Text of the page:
iPhone, Android give RIM insecurity complex

Research In Motion faces a challenge in the business market, as workers force companies to rethink which devices they support, and the BlackBerry's vaunted security becomes less unique.

Marguerite Reardon Former senior reporter
Marguerite Reardon started as a CNET News reporter in 2004, covering cellphone services, broadband, citywide Wi-Fi, the Net neutrality debate and the consolidation of the phone companies.
Marguerite Reardon
6 min read

Research in Motion's BlackBerry may soon lose its lock on the enterprise market, as companies look to add support for more consumer friendly smartphones--like Android and iPhone devices--and the BlackBerry's vaunted security features become less unique.

RIM has built its business on providing mobile e-mail and messaging services to corporate users. Thousands of companies use BlackBerry exclusively for mobile communications. And the company dominates the market with well over 60 percent market share. Much of the corporate loyalty stems from the company's reputation for strong device management and security. But a major shift is underway as IT departments are no longer dictating which mobile devices workers can and cannot use. Instead, employees are bringing their own smartphones and tablets into the office and finding ways to work them into their professional lives.

Forrester Research recently issued a report concluding that the iPhone and iPad are "secure enough," with the right policies and technical controls.

"The choice of which mobile device to support in a company is no longer happening in the CIO's office," said John Herrema, senior vice president of corporate strategy at Good Technology, a company that offers enterprise class device management and mobile security solutions. "It's happening at a retail store one consumer at a time. It's a big shift, and companies have to adapt."

While RIM is still considered the gold-standard when it comes to security, CIOs say they can no longer ignore the needs and demands of their workers, who want to use their personal cell phones for work.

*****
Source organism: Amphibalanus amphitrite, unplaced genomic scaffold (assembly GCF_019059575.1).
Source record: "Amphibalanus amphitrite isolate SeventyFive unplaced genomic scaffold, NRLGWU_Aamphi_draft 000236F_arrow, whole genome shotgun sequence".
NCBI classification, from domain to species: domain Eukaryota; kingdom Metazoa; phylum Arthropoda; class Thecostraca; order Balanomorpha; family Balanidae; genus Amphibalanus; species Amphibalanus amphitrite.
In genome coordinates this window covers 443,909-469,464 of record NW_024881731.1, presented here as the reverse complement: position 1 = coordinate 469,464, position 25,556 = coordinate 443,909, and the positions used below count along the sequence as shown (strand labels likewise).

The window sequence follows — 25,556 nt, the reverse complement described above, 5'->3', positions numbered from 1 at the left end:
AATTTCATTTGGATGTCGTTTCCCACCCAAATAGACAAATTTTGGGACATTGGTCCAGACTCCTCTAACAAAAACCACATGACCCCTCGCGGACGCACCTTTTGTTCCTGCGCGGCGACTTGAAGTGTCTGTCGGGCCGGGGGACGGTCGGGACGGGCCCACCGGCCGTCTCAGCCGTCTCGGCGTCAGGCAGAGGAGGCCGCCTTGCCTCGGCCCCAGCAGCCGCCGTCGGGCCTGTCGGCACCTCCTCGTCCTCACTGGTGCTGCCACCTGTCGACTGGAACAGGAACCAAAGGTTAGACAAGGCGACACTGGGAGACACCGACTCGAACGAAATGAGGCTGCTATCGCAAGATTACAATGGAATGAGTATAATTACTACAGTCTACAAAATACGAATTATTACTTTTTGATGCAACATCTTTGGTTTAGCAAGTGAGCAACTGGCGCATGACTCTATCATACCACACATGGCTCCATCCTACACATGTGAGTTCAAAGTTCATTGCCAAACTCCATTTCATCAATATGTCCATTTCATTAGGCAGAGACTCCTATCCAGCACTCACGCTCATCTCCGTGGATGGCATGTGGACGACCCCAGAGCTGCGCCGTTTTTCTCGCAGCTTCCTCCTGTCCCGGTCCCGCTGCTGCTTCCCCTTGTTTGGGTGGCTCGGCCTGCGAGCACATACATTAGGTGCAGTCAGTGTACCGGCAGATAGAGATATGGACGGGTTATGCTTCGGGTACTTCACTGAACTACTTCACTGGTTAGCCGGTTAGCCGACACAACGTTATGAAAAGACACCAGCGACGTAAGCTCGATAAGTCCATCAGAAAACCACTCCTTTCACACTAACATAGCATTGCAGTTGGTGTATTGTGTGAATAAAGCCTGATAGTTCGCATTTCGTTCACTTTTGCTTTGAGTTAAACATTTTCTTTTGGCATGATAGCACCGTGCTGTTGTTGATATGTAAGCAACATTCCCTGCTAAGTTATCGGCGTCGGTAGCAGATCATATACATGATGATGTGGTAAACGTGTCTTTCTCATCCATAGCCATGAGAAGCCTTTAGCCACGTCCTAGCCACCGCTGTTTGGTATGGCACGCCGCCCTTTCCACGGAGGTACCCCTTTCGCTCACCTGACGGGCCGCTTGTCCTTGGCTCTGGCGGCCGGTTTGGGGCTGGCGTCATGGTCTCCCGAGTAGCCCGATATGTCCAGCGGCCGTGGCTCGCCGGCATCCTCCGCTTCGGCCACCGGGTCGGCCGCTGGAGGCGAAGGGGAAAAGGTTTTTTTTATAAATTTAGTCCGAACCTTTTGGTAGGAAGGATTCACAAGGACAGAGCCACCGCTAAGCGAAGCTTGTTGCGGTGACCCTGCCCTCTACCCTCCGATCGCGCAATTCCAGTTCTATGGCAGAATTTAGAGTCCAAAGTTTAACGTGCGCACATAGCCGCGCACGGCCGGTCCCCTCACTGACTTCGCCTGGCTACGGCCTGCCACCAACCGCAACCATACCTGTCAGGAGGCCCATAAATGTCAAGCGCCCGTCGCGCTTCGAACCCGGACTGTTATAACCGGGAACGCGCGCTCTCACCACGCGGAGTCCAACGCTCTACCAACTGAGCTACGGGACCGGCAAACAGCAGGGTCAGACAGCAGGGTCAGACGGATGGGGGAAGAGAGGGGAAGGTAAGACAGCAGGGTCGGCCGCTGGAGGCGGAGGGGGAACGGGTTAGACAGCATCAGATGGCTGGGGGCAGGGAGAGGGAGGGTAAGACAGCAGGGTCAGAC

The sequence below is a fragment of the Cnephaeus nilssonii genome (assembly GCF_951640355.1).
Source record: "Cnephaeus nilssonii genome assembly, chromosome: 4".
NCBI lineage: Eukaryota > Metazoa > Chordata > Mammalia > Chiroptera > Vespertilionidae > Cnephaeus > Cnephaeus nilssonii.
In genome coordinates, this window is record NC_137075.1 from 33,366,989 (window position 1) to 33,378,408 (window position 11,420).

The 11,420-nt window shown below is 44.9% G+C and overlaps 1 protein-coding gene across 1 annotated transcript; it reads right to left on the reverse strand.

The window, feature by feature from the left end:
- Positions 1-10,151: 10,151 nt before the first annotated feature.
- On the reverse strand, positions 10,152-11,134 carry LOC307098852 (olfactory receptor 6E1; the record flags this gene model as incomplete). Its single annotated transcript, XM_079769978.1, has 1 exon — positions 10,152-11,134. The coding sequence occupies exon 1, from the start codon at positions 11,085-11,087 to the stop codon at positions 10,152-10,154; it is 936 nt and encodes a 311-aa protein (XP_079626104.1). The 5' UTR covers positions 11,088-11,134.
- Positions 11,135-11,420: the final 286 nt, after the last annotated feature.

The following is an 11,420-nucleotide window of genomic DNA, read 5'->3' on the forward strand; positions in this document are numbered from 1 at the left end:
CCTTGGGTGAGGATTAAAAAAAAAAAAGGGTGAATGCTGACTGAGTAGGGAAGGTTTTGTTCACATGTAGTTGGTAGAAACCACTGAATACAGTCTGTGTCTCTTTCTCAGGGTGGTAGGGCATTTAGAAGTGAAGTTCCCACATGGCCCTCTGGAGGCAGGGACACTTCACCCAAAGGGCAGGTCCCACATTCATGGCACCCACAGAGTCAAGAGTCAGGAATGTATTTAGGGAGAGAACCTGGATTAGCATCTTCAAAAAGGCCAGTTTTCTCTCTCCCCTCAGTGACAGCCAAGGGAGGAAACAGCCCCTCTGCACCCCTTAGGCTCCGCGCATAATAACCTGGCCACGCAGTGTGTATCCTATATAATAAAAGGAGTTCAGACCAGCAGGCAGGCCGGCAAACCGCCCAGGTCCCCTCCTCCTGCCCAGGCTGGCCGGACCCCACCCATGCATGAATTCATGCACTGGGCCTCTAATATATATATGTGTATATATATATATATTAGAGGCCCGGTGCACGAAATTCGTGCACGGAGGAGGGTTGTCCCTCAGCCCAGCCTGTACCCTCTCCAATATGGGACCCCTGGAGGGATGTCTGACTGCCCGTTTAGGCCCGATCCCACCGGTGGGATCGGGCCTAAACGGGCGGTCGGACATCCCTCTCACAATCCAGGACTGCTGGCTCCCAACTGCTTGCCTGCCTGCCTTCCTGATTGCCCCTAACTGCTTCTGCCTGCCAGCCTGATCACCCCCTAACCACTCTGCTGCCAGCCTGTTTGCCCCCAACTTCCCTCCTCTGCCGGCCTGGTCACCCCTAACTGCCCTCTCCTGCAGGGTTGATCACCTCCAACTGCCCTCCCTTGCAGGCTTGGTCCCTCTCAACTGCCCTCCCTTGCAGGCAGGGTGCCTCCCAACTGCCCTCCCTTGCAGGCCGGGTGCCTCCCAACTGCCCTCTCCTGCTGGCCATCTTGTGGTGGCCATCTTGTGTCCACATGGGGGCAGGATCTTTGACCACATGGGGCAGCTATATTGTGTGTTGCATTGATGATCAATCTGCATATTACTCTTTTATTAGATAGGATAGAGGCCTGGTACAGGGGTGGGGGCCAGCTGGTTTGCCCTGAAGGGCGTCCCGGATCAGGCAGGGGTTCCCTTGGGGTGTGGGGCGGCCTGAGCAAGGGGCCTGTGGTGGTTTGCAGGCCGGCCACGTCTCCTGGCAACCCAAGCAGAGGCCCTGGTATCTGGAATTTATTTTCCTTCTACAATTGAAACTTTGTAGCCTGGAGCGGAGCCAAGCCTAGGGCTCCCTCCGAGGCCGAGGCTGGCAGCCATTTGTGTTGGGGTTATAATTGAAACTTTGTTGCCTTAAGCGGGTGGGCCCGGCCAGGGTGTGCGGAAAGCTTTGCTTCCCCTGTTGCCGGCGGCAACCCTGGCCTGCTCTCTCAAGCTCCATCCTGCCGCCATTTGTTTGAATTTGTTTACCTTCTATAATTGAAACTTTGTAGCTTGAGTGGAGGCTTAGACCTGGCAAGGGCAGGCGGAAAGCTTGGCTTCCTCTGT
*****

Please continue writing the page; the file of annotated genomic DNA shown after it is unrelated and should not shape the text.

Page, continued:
"We've always been a BlackBerry house," said Rusty Yeager, deputy chief information officer of HealthSouth, one of the largest health care providers in the U.S. "But we recently started to dip our toe into supporting other platforms. Our employees and some of our doctors are really pushing us to support iPhones, iPads, and Android devices."

John Dick, CIO of Western Union, another BlackBerry-only firm, said his company is already testing applications developed for the iPhone, and it will eventually support Android devices, too. The company is still evaluating the costs involved with supporting an additional mobile platform or two. But Dick said Western Union will get there.

"Our CEO already has an iPhone," he said. "The truth is that most people carry two devices. And they really only want to carry one, so it just makes sense if we can make that happen."

Indeed, the proliferation of smartphones in the market, and the success of the Google Android devices and the iPhone among consumers, is driving demand in the enterprise. And it's not just iPhones and Android phones that people want to bring into work, the Apple iPad, which sold 3 million units in its first 80 days on the market, has also become popular among workers.

"There's no question that tablets are hot right now," Good's Herrema said. "So any company that is considering adding more device support is looking at that category and thinking about how it can best address the needs of its users."

This is likely why RIM announced its own tablet, the PlayBook, months before it will even be available. Even though many of the details of the device were missing at the launch and reviewers have yet to get their hands on it for a full review, RIM may have announced something just to prevent its corporate customers from allocating money in 2011 budgets toward buying iPads and Android tablets.

No longer a lock on the market
Until recently, many corporate IT departments resisted supporting any devices other than those running on RIM's BlackBerry Enterprise Server. The reason was that the original iPhone and Android software lacked adequate security features for business users. But over the past two years that has changed.